Group FTuesday, June 24, 2014
Argentina arrives in Porto Alegre
PORTO ALEGRE — Argentina’s national team, already qualified for the knockout stage, arrived yesterday at 8.42pm in Porto Alegre where it will face Nigeria tomorrow with the aim of topping Group B to avoid a probable match against Germany, which eliminated Argentina in the last two World Cups.
A stadium as packed as it was in Argentina’s two match is expected as tens of thousands of Argentines are crossing the border into southern Brazil in an invasion of the city of Porto Alegre.
It promises to be a celebration of their shared “gaucho” culture as well as soccer. But police are also bracing for trouble from Argentina’s notorious “barras bravas,”hooligans who may try to spoil the party.
“Truthfully, this is very big for us,” said Charles Muller, owner of stall in Port Alegre’s public market selling soccer memorabilia.
“The Argentines are welcome here. It will be like a gaucho fiesta. The hooligans are a minority who do not come for the soccer or the fun, just for trouble.”
Brazil’s southernmost state, Rio Grande do Sul, is indeed more akin to neighbouring Argentina and Uruguay than to the rest of the country. Many of the Argentine fans do not have match tickets.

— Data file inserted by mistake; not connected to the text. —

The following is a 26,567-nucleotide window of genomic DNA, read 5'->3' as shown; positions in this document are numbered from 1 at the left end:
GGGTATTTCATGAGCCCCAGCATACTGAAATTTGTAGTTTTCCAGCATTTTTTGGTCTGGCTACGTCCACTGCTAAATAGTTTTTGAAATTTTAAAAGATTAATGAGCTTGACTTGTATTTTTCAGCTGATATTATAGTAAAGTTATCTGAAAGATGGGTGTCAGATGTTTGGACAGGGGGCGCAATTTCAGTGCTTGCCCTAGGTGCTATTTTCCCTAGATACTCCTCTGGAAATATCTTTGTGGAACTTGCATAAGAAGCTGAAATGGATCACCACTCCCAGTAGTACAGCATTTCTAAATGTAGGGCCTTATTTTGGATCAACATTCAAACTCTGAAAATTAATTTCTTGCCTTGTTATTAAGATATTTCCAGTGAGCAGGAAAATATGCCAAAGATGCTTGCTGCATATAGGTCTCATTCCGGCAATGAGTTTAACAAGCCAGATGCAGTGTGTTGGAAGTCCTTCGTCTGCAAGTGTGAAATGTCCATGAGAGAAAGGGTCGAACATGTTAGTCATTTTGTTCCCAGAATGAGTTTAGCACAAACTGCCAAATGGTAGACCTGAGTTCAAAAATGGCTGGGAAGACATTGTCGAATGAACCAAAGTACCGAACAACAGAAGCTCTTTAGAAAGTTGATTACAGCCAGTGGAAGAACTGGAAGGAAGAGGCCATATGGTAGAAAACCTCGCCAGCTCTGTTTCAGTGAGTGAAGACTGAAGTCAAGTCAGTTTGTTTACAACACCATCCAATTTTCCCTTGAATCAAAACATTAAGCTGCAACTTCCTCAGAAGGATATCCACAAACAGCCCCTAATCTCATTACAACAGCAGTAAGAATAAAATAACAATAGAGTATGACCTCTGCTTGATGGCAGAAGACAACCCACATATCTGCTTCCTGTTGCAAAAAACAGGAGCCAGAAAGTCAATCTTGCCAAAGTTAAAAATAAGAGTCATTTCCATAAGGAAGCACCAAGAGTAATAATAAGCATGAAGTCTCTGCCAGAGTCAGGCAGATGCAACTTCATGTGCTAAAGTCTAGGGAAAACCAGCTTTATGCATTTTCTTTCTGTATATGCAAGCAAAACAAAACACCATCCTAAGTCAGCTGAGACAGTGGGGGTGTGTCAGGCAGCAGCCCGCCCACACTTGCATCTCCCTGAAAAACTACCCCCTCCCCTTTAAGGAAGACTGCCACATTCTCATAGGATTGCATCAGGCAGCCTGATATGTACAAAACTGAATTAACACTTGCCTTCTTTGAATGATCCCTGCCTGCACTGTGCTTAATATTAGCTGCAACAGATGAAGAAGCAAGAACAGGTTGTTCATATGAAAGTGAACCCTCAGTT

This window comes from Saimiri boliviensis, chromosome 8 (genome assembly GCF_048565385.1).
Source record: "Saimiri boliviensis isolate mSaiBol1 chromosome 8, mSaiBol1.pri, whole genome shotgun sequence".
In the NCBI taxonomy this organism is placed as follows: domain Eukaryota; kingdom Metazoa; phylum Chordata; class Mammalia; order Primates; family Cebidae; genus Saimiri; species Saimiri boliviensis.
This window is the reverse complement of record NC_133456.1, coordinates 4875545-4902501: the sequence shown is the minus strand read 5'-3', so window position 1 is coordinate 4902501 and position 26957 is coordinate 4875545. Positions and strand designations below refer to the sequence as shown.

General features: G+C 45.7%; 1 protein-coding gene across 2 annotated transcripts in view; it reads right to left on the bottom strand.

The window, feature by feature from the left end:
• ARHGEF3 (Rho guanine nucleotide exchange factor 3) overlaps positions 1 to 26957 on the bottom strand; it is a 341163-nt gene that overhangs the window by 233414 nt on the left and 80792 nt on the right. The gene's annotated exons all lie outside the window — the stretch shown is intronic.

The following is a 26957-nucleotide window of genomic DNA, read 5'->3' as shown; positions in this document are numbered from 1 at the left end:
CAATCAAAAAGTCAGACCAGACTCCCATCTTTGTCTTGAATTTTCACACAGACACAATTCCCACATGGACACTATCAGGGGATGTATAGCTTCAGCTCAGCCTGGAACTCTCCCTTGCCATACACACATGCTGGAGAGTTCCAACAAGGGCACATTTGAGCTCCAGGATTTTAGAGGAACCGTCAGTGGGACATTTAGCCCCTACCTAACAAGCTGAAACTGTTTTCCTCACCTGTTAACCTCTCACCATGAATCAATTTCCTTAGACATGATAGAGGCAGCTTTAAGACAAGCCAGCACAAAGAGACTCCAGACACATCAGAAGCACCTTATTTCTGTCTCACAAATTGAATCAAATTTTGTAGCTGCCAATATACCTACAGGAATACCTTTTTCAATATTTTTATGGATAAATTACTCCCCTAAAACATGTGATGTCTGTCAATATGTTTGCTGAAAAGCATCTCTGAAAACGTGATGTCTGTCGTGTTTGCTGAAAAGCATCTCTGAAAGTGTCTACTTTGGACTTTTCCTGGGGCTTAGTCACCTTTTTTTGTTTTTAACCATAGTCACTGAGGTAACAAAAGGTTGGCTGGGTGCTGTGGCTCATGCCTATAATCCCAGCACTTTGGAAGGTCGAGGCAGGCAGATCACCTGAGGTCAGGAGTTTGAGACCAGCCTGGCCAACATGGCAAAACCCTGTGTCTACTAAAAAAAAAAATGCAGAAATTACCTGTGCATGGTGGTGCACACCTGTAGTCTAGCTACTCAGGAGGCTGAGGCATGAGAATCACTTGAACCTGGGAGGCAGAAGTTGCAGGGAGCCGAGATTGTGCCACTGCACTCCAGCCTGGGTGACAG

The other group team passing to the next stage will be decided between Iran and Nigeria.
After three games at the World Cup, it could come down to a lottery to decide which of two teams advances to the second round.
Because of their previous results in Brazil, and the quirks of the FIFA tiebreaker system, there’s a possibility that Iran and Nigeria will face exactly that scenario after their last group games tomorrow.
If Iran beats Bosnia-Herzegovina 1-0 and Nigeria loses 1-0 to Argentina, the teams would be tied with four points and exactly the same number of goals scored and conceded. The teams drew 0-0 in their first game against each other, meaning the only remaining tiebreaker would be a drawing of lots.
FIFA spokeswoman Delia Fischer said the lottery would be held at the Maracanã stadium 90 minutes after their games finish.
Télam, Reuters, AP